Another old post worth reviving...
One of the things about Baroque music that I’ve noticed is that many works are in triple time (3/4, 3/8, 6/8). This applies to both art music and popular (dance) music. (No, I haven’t forgotten the pavan or the allemande.) What I find really striking, though, is that the most common metrical figure is a short pick-up note followed by a dotted note—usually a sixteenth, followed by a dotted eighth. I think there is a good reason for this, though it is one that escapes most all of us in western industrialized society today: these are the rhythms of a horse’s gallop. This is perfectly natural, as horses were a part of everyday life fron Antiquity to the end of the nineteenth century and everyone would have been familiar with the rhythms their hoof beats made. They were a common part of the aural environment and are what people would have listened for and would have expected.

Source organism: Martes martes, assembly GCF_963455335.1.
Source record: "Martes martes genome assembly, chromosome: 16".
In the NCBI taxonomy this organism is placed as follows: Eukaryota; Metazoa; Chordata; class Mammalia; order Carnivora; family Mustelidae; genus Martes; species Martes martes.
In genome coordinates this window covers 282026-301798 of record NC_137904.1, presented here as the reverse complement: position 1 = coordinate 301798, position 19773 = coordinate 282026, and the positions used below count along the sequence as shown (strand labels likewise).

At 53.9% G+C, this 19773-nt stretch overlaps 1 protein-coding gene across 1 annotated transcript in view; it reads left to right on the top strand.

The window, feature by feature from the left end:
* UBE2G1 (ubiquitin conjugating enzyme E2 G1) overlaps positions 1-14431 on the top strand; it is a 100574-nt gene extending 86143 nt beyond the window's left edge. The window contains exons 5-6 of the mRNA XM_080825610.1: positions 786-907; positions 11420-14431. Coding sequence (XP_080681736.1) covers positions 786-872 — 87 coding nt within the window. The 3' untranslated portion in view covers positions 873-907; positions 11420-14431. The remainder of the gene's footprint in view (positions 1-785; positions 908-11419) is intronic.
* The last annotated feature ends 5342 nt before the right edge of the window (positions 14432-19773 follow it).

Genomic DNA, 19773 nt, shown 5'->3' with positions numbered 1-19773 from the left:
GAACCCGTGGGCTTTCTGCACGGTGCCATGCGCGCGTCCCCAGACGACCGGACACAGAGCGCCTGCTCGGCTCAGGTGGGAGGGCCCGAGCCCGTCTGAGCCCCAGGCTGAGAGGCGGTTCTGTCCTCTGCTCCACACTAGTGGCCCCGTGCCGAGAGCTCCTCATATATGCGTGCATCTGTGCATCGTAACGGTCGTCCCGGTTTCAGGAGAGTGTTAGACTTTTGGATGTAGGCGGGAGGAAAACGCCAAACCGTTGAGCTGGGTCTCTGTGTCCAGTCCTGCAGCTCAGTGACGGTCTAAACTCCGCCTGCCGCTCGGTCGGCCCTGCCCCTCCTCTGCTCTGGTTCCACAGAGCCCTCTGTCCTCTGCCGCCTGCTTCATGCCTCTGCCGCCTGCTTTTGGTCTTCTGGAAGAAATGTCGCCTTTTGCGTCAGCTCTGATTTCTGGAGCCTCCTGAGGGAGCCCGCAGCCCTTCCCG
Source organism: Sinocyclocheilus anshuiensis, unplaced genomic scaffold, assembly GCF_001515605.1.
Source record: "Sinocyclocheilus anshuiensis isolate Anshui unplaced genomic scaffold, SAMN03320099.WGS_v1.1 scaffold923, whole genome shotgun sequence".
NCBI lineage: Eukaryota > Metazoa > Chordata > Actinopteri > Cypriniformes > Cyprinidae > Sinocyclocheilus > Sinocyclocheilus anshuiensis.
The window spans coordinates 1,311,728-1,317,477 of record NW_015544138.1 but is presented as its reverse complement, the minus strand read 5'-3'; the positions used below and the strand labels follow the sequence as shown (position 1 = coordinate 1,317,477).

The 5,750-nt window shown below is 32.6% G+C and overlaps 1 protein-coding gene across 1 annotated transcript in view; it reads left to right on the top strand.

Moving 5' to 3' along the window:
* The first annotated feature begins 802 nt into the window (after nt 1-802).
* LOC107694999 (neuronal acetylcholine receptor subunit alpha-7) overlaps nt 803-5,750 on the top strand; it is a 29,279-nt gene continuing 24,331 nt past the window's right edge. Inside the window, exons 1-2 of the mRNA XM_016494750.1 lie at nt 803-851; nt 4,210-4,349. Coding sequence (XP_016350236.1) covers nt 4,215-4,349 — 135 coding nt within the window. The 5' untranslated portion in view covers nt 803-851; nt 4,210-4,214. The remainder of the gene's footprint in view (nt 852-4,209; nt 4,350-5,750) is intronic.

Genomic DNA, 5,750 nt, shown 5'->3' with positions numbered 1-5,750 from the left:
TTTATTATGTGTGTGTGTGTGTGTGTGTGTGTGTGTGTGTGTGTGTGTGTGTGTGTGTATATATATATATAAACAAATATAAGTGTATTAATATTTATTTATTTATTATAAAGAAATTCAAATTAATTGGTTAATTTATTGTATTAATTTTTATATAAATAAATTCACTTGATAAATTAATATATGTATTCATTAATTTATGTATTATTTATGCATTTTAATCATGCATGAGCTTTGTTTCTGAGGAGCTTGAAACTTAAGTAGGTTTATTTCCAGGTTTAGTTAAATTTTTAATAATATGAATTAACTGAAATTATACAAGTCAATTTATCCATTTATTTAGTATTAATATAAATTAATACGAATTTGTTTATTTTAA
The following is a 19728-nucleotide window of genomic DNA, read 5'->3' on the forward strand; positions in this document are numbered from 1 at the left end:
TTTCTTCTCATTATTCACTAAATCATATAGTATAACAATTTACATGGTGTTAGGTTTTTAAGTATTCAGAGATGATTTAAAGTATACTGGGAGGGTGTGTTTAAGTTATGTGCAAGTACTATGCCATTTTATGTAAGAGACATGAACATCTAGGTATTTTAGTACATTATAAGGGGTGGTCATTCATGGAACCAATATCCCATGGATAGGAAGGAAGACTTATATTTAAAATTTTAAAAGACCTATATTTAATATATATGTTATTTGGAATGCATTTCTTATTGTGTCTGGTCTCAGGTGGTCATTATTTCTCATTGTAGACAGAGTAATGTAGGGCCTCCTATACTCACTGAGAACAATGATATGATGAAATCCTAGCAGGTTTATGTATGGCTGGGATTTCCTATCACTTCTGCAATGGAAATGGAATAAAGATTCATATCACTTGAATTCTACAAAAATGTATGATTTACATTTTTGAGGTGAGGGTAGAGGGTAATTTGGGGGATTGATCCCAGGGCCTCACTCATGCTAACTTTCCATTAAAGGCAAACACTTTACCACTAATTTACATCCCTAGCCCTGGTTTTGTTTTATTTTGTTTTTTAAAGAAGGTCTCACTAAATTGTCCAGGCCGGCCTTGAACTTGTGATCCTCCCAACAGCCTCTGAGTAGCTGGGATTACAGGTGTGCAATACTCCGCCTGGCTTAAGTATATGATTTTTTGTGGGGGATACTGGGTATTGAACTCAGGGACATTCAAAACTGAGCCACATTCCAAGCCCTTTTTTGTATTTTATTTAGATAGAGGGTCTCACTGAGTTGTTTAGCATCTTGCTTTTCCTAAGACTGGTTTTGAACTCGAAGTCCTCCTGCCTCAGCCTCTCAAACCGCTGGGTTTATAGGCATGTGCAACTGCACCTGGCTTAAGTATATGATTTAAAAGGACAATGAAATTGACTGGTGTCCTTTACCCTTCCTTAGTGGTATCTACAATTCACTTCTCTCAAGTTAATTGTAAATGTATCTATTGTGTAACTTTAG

Contrast this with the predominant beat of music today, especially popular music, which is 4/4 with the accent on the two and the four or, in the case of house dance tracks, a straight loud 2/4. I can’t think of a single dotted rhythm in pop music. What do we have here? We have the sound of the machine. Machine sounds dominate our sonic world, so subconsciously these are the sounds we all relate to, like it or not, and it comes out in our music. No one rides horses anymore, so rhythms based on their gallop are meaningless to our ears. Though we may take some small pleasure in them as curiosities from the past, we neither expect nor desire to hear them in the music we make today. The sound of the machine, though: now that’s something we know, something that’s in our blood.
In a way the loss of this natural lope to our sensibilities is kind of sad, as it reminds us once again of the increasing distance between how we perceive our current manufactured reality and the natural world around us. Our isolation is in many ways nearly complete. There’s no point in waxing nostalgic about it, though. One is indeed the product of one’s environment, and where this will take us is anyone’s guess. Put plainly, in Judy Segabarth’s immortal words, it’s just "Natural Selection, At Work".
It’s a wiggly world.